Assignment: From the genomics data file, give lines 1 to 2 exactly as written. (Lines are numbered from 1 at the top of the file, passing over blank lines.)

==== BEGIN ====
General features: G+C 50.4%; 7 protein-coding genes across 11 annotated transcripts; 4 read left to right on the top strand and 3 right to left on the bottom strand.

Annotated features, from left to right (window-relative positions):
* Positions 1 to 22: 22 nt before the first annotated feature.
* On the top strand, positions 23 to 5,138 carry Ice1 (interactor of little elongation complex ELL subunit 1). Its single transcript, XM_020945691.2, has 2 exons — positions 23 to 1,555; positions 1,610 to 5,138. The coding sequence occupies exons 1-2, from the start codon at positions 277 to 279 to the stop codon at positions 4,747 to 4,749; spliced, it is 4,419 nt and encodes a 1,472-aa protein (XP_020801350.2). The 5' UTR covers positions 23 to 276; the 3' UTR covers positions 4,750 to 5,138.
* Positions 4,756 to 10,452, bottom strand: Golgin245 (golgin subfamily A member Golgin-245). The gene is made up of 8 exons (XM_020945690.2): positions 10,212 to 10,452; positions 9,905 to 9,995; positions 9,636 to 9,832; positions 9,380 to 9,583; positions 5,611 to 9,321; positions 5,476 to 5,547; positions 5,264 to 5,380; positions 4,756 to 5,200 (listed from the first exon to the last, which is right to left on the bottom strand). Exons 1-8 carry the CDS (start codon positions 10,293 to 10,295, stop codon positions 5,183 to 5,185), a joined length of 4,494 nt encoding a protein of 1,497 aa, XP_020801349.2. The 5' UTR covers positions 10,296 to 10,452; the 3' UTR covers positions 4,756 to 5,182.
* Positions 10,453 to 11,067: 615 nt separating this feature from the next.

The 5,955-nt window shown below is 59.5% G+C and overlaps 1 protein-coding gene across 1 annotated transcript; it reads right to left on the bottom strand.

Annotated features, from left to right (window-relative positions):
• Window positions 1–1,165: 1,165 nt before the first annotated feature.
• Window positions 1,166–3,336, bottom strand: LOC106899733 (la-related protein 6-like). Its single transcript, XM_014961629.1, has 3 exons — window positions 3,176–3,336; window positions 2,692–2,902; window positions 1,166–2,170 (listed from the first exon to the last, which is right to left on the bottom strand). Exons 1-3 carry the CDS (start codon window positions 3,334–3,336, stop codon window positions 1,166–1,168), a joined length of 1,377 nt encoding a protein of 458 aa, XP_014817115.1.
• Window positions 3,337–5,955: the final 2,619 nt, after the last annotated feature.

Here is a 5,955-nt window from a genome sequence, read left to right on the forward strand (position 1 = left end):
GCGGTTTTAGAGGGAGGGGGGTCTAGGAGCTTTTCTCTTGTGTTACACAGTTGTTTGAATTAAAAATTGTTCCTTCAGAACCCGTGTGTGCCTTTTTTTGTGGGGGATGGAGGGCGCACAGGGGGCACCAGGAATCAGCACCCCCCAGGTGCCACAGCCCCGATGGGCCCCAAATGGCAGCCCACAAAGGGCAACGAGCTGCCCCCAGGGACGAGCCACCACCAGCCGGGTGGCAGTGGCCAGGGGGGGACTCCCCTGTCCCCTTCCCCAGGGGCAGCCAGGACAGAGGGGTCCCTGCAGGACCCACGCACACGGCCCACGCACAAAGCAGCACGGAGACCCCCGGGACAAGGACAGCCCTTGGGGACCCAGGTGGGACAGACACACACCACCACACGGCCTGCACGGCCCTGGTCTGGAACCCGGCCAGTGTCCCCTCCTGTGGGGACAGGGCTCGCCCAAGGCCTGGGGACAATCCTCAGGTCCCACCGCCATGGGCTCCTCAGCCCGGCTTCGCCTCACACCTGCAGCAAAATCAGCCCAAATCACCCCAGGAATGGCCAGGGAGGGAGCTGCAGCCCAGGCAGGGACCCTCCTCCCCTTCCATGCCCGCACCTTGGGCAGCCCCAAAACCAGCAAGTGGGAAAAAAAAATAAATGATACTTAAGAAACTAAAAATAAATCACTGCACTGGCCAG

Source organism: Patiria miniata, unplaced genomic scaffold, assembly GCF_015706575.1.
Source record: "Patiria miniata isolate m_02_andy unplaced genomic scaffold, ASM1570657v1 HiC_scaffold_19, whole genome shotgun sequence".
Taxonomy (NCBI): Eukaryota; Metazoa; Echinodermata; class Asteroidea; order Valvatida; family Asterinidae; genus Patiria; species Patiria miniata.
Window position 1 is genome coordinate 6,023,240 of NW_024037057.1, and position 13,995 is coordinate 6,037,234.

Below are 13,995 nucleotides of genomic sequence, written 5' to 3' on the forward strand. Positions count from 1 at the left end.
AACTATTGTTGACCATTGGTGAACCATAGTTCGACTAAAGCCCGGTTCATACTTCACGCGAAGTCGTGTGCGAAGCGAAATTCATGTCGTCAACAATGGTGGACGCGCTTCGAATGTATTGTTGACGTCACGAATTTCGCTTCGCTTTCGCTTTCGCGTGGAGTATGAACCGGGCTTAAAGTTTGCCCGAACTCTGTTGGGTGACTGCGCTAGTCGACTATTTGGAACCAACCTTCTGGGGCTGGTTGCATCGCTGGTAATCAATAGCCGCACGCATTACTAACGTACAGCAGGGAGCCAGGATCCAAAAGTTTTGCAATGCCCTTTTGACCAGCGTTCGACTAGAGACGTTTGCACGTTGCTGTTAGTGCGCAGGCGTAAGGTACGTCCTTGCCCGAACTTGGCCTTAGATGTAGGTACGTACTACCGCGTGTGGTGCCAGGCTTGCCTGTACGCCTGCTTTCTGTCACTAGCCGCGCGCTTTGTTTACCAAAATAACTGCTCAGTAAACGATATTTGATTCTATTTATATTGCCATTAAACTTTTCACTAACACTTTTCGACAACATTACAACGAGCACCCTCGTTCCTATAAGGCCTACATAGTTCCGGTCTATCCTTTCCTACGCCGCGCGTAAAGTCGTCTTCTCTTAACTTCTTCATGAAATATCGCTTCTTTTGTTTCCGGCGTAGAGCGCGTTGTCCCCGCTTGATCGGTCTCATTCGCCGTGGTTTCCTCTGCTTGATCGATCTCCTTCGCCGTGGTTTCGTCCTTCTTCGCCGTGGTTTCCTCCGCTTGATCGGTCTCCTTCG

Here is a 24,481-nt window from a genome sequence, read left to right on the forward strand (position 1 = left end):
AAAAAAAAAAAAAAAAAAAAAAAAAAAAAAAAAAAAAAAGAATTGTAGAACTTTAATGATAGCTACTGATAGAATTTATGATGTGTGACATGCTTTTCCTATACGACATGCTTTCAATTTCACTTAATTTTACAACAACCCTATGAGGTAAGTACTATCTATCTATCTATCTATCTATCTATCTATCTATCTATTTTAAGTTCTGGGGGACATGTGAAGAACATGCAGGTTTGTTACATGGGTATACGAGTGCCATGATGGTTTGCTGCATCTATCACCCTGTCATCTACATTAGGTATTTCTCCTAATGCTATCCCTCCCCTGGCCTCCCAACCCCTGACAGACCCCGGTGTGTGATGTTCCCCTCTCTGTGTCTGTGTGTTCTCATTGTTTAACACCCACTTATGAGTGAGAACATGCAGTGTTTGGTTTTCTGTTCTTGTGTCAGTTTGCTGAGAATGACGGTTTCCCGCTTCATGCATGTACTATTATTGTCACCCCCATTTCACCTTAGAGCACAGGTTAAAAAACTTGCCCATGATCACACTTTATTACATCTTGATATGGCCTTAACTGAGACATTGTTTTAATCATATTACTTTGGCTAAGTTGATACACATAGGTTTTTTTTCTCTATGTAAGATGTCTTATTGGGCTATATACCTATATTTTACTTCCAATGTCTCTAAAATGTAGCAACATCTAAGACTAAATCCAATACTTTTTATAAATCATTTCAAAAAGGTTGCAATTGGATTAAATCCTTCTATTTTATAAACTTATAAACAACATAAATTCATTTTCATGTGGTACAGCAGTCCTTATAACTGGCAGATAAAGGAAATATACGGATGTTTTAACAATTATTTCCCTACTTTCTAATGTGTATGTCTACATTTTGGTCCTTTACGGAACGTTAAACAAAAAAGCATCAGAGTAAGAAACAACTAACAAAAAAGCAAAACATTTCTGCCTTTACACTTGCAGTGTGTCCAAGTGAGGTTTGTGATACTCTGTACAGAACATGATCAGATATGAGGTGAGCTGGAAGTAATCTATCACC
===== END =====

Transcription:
General features: G+C 50.4%; 7 protein-coding genes across 11 annotated transcripts; 4 read left to right on the top strand and 3 right to left on the bottom strand.

Annotated features, from left to right (window-relative positions):